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Play examines Middle East conflict

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Bob Legare as Barry and Nicole Marie McCafferty as Rachel in A Tiny Piece of Land

TORONTO — How can Israelis and Palestinians live in harmony? What land belongs to whom? What is it like being an Israeli in the Holy Land?

These are some of the heady questions explored in A Tiny Piece of Land, presented by Teatron Theatre and running at the Toronto Centre for the Performing Arts until Jan. 15.

This modern American play tells the story of two brothers with opposite worldviews: Yossi (Geoff Kolomayz) ended up moving to Israel and embraced Zionism, while Barry (Bob Legare) is a typical middle-class American Jew who wants nothing to do with Israel. The play explores the tense family dynamics arising from the brothers butting heads over who’s right and who’s misguided.

 “The beauty is that it’s not really a political play, but a family play,” says Ari Weisberg, artistic director of Teatron Theatre. The writers, Joni Browne-Walders and husband Mel Weiser, not only wanted to show both sides of the Middle East conflict, but also explore the relationships of a family divided by their entrenched beliefs.

Still, Weisberg points out, “you can’t be a Jew in Israel without having an opinion on politics,” and A Tiny Piece of Land frames the brothers’ arguments in a way that lets audience members make their own decisions on this thought-provoking issue.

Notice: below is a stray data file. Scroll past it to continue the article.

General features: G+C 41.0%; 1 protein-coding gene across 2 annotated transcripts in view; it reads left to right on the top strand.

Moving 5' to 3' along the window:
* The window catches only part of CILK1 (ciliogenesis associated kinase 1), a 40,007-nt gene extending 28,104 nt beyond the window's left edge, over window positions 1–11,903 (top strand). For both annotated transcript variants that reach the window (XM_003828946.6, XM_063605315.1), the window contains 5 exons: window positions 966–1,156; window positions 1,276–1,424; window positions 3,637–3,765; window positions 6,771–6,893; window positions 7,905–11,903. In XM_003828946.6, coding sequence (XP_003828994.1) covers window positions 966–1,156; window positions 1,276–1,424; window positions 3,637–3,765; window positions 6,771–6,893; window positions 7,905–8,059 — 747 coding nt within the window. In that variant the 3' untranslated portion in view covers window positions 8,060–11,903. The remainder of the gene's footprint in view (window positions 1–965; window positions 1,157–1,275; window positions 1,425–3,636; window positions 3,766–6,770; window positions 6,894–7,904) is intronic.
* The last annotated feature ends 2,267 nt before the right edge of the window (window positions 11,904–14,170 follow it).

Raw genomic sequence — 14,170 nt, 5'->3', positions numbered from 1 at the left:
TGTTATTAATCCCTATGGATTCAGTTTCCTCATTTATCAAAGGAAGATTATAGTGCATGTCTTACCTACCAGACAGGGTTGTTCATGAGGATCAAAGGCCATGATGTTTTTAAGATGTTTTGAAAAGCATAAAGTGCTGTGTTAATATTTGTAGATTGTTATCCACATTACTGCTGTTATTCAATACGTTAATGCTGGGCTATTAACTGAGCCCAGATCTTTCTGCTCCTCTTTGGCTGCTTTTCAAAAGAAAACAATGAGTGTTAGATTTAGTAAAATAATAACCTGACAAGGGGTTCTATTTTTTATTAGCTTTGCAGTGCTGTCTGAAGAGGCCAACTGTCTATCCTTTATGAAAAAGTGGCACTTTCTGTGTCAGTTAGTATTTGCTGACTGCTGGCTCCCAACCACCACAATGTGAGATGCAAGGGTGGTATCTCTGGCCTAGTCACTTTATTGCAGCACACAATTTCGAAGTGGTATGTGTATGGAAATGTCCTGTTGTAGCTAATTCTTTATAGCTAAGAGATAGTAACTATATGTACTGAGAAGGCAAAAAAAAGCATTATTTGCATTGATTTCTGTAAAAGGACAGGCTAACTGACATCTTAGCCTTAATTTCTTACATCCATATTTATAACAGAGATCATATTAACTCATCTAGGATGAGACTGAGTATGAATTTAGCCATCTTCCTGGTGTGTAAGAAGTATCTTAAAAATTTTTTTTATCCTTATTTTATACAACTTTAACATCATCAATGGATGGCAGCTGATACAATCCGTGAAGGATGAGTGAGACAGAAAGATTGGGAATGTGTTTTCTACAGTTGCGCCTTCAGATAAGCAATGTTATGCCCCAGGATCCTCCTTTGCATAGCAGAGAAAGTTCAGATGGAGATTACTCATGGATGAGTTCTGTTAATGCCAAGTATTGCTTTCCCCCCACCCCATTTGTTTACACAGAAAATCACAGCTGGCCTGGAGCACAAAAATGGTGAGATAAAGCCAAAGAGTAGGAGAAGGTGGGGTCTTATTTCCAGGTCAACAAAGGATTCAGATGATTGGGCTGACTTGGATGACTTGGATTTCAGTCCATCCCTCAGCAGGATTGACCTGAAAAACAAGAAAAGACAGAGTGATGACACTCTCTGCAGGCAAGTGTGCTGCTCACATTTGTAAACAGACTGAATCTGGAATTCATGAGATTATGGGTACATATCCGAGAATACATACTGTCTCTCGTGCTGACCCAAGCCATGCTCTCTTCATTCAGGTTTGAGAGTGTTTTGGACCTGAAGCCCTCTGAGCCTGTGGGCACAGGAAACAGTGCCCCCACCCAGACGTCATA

The production, directed and set-designed by Weisberg, also stars local actors Tara Nicodemo, and Nicole Marie McCafferty.

Theatre aficionados will also hear echoes of another Middle East play on this stage: Weisberg says the writers were influenced by My Name is Rachel, the controversial play about activist Rachel Corrie, who died while protesting the demolition of a Palestinian home by Israeli military bulldozers. The writers have said they wanted to create a response to the play showing Israel’s point of view.

In a 2010 interview, Browne-Walders said that other Israeli issues also inspired the play. “We discussed the pullout from the Gush Katif [Gaza] in August 2005. The government forced the settlers out to let Palestinians move in, but the Palestinians have since used the land to shoot rockets into Israel. They’ve destroyed everything there, even though they were living there. Why? Because the Israelis had used it.”

A Tiny Piece of Land doesn’t just focus on serious topics. It also includes flashes of humour, and Weisberg believes the play isn’t so heavy that young adults won’t enjoy it. “I want the audience to be left with a deeper understanding of the family challenges in Israel,” he adds.

A Tiny Piece of Land follows Teatron’s 2011 run of political plays, such as Deceived, the story of American-Jewish spy Jonathan Pollard. Teatron plans to go a bit lighter in 2012, staging the comedy Can I Really Date a Guy Who Wears a Yarmulke? in March. Weisberg says Teatron is also considering staging a production of Chaim Potok’s My Name is Asher Lev at some point in 2012.

A Tiny Piece of Land runs at the Toronto Centre for the Performing Arts from Jan.4 to Jan. 15. For tickets, visit www.teatrontheatre.com.

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